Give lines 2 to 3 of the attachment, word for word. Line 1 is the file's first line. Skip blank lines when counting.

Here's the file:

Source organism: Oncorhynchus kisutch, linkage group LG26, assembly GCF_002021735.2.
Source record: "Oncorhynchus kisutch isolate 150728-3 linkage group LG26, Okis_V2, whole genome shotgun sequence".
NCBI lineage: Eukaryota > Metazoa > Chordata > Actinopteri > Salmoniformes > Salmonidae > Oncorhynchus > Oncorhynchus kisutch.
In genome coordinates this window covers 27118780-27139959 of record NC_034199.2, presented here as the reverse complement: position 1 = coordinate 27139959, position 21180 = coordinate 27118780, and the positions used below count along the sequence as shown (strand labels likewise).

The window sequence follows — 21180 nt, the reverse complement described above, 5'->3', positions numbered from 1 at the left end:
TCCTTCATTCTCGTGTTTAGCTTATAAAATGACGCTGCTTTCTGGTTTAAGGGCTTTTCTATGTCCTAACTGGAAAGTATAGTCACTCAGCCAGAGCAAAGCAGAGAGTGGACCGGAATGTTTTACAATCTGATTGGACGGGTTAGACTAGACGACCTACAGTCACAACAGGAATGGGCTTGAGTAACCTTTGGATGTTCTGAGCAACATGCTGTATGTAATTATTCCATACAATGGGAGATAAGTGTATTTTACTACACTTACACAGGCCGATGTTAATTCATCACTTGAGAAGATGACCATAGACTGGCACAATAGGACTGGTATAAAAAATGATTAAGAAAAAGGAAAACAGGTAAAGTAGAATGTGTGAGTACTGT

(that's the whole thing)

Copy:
Source record: "Oncorhynchus kisutch isolate 150728-3 linkage group LG26, Okis_V2, whole genome shotgun sequence".
NCBI lineage: Eukaryota > Metazoa > Chordata > Actinopteri > Salmoniformes > Salmonidae > Oncorhynchus > Oncorhynchus kisutch.